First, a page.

Digital transformation is an ongoing set of objectives for most enterprises, but there is a constantly changing scope of what the term means. CIOs recognize that there’s never going to be a point at which digital transformation has been achieved; as new technology rolls out, the finish line keeps moving.
Twenty years ago, going digital meant scanning all of your documents in an attempt to go paperless, or that your IT department was developing an online brochure that would serve as your website. Or in what seemed like a disconnected set of advances, field personnel were equipped with cell phones and laptops.
Today, digital transformation is still evolving, and there are different ways in which it is impacting enterprises as new technology becomes available and more widespread in use:
Digital disruption: New technology is disrupting the ways in which business processes are completed. Line of business managers are pushing for cloud solutions that help them gain a competitive edge at the customer level, either with more user-friendly interfaces or with technology that promotes efficiency and cost savings.
As a result, IT personnel are racing to keep up the pace with designing infrastructure solutions that can handle the networking demands of a wide range of cloud applications. Enterprises are forced to balance the handling of daily IT management and tasks with a broader focus on optimizing the entire technology stack.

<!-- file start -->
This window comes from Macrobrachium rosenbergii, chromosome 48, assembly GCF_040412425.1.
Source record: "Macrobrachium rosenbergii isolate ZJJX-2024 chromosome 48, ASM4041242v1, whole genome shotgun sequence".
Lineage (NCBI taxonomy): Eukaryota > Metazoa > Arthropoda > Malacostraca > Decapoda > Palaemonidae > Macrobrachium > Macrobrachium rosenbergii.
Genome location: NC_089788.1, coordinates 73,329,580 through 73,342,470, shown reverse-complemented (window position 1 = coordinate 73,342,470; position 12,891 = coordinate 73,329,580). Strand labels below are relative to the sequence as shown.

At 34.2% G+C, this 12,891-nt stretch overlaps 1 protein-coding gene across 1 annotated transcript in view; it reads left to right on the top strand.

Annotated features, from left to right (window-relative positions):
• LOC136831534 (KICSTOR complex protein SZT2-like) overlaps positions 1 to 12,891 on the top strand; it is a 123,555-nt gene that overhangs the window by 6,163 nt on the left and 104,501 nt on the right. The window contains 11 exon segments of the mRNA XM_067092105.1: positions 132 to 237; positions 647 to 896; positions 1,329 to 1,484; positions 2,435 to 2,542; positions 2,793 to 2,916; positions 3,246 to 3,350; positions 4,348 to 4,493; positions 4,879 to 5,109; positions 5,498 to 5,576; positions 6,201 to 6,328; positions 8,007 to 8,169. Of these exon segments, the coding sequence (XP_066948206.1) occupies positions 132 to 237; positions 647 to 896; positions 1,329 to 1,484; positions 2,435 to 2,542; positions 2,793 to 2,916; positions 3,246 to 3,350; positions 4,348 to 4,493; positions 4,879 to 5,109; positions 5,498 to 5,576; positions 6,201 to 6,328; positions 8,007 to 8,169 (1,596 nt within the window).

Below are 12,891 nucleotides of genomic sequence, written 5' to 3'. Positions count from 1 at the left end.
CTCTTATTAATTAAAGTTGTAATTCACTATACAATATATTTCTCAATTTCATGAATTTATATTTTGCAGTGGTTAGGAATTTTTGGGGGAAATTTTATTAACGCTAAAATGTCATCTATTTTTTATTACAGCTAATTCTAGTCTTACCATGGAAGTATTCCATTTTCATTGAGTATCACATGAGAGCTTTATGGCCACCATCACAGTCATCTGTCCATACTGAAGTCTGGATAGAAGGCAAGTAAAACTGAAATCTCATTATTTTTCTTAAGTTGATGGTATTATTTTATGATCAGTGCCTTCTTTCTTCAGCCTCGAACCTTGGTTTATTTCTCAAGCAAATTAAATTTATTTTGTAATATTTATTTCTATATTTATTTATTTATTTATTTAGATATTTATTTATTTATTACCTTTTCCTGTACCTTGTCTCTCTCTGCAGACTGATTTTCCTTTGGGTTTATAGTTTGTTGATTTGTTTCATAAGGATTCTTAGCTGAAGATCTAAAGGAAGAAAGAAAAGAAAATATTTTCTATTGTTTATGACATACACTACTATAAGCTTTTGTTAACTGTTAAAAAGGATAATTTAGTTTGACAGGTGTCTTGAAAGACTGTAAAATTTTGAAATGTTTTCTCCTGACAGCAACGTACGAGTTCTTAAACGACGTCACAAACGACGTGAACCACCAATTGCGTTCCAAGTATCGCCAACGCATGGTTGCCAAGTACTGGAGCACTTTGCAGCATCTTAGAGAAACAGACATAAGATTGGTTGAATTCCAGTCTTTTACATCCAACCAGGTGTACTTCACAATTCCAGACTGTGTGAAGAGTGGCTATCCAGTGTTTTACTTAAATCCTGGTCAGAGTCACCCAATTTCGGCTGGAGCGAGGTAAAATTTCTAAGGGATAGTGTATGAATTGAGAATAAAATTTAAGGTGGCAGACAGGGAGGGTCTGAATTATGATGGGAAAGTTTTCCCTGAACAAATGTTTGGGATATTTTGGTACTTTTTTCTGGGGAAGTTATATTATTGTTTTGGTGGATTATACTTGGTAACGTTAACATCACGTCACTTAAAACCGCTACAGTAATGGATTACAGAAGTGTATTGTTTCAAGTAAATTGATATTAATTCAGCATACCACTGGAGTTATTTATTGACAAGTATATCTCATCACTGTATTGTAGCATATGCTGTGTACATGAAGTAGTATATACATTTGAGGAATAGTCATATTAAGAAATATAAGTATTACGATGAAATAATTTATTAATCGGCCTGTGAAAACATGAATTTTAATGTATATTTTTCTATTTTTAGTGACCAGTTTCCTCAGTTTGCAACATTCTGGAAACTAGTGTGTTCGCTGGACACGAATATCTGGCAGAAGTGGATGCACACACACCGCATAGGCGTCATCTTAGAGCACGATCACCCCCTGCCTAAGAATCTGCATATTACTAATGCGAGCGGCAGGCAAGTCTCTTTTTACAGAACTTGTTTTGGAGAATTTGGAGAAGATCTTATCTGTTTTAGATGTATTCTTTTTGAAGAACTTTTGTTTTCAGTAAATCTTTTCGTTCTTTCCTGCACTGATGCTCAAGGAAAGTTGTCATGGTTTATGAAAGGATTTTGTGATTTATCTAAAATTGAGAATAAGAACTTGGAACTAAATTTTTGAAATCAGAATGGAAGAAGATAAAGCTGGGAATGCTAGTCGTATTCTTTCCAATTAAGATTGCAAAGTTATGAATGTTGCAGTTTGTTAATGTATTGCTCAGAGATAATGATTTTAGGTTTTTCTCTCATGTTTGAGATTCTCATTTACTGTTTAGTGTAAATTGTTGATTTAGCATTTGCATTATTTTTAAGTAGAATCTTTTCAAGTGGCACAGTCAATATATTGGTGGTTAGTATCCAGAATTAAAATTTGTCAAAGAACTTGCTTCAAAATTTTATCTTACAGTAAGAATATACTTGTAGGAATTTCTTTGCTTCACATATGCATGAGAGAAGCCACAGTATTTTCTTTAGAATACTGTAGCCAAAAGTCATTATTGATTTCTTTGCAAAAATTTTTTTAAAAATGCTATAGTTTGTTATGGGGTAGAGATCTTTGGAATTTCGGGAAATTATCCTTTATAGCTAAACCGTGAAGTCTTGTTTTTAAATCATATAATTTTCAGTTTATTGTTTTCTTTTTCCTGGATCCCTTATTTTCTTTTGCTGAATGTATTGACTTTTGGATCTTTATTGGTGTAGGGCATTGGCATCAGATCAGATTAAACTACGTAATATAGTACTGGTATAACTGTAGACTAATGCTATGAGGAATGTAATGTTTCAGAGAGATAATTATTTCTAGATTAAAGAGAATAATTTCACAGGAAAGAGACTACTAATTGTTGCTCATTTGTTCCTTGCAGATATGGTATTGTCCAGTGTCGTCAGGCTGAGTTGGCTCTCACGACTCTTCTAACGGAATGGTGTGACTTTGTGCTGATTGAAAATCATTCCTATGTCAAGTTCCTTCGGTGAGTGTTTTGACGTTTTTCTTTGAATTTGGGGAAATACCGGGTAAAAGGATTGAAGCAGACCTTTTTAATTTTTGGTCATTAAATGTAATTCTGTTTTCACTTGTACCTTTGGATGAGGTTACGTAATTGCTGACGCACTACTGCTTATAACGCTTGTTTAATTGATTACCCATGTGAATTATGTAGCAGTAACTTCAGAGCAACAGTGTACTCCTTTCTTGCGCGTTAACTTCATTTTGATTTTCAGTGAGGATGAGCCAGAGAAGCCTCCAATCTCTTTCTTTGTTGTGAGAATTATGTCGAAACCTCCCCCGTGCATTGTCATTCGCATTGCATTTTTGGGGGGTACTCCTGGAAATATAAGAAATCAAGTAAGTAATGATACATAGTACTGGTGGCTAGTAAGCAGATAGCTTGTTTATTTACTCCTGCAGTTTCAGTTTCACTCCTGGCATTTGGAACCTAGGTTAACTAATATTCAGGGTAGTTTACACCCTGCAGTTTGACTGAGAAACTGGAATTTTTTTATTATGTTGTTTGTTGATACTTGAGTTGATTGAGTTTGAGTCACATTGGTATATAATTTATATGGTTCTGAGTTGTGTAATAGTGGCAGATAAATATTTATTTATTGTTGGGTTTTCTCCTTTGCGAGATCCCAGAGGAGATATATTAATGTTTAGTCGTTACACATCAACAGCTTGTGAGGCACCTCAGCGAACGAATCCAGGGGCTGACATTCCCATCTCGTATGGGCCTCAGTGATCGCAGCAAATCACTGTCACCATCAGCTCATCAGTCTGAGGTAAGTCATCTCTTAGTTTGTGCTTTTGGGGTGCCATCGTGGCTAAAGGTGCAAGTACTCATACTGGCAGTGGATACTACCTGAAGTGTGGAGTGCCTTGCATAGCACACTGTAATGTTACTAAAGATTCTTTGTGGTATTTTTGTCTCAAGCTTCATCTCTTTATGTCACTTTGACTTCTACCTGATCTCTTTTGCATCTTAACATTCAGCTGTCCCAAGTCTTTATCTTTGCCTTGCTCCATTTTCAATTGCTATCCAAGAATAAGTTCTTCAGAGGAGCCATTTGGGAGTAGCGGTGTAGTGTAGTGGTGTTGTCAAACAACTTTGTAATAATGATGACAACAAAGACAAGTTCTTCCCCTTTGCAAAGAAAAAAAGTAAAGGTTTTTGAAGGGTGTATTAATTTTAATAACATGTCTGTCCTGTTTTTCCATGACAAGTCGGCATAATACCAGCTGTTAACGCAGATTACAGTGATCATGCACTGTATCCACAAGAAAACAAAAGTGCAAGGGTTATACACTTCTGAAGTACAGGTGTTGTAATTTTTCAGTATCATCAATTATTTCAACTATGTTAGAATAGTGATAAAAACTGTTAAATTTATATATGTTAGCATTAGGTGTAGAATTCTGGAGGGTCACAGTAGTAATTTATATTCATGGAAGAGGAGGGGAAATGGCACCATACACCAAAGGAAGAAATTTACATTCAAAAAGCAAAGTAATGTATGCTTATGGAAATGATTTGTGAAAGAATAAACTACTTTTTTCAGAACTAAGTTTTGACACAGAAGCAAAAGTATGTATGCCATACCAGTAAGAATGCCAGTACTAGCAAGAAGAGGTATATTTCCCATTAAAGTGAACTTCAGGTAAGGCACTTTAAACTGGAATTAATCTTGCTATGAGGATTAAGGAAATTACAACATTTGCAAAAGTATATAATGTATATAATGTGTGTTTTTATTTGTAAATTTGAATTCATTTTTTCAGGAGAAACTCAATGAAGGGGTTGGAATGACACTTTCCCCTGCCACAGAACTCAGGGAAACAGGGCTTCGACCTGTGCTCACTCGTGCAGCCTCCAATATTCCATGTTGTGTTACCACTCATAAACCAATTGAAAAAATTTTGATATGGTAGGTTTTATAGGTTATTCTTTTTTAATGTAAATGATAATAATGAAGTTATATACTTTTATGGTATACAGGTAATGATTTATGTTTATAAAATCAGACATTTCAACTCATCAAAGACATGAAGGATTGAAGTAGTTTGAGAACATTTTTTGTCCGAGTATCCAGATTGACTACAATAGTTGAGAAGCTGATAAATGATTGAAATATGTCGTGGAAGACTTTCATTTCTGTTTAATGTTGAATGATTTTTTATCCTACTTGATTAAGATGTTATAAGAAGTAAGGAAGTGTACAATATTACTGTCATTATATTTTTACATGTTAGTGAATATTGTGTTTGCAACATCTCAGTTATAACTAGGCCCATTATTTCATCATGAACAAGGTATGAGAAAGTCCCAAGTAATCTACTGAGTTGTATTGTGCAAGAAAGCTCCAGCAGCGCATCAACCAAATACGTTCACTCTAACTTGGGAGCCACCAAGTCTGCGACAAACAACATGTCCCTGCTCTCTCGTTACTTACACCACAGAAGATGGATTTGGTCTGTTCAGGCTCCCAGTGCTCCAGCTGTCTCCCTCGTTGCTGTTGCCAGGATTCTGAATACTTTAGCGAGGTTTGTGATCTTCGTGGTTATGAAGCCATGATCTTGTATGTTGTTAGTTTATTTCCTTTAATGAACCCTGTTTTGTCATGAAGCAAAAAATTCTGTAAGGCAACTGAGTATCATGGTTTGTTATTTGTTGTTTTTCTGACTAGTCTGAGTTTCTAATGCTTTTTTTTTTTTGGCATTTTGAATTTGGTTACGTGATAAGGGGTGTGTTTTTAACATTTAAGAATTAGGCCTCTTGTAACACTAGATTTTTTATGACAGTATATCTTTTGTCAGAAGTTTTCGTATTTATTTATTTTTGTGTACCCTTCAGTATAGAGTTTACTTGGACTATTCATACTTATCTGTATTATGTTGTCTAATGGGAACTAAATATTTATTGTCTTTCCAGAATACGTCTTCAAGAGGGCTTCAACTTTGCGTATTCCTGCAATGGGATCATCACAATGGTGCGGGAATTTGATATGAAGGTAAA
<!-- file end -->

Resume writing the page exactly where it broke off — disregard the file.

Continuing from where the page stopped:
Hybrid solutions: In many cases, the push and pull of digital transformation are managed through a hybrid solution of both on-premise and multi-cloud solutions. CIOs are able to maximize cost savings and take a gradual approach to cloud adoption, optimizing legacy systems that are not easily moved to the cloud.
There are some drawbacks to the hybrid approach to digital transformation. Line of business managers may promote cloud sprawl through the demand for multiple cloud applications that may overlap somewhat, but without providing a comprehensive solution. IT personnel may also be forced to work with multiple cloud services providers, all with monthly subscriptions, service level agreements, and security concerns to manage.
Overall, a hybrid environment presents an attractive alternative to either remaining committed to a fully on-premise system, which can be expensive and maintenance-heavy, or taking the dive into a fully cloud-dependent environment, which can spiral out of control without the right policies in place.
At AMD Communications, we partner with leading telecom and cloud providers to bring enterprise-grade communication services to our clients. To learn more about what digital transformation can do for your business processes and how we can become your trusted technology advisor, contact us today.